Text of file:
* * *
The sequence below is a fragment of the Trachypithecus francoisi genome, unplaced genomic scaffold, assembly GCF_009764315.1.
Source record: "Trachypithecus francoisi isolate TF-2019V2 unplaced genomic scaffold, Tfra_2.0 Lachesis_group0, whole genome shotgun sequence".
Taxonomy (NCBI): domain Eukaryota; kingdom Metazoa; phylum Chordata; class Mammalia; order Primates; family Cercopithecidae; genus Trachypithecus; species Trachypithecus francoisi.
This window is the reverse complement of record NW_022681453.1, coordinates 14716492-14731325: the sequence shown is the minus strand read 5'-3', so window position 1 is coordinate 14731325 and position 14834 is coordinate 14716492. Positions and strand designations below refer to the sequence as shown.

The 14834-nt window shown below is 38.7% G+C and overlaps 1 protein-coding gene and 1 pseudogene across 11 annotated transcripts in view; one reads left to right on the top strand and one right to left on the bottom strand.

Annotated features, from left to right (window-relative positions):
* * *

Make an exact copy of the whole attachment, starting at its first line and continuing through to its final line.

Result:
The sequence below is a fragment of the Trachypithecus francoisi genome, unplaced genomic scaffold, assembly GCF_009764315.1.
Source record: "Trachypithecus francoisi isolate TF-2019V2 unplaced genomic scaffold, Tfra_2.0 Lachesis_group0, whole genome shotgun sequence".
Taxonomy (NCBI): domain Eukaryota; kingdom Metazoa; phylum Chordata; class Mammalia; order Primates; family Cercopithecidae; genus Trachypithecus; species Trachypithecus francoisi.
This window is the reverse complement of record NW_022681453.1, coordinates 14716492-14731325: the sequence shown is the minus strand read 5'-3', so window position 1 is coordinate 14731325 and position 14834 is coordinate 14716492. Positions and strand designations below refer to the sequence as shown.

The 14834-nt window shown below is 38.7% G+C and overlaps 1 protein-coding gene and 1 pseudogene across 11 annotated transcripts in view; one reads left to right on the top strand and one right to left on the bottom strand.

Annotated features, from left to right (window-relative positions):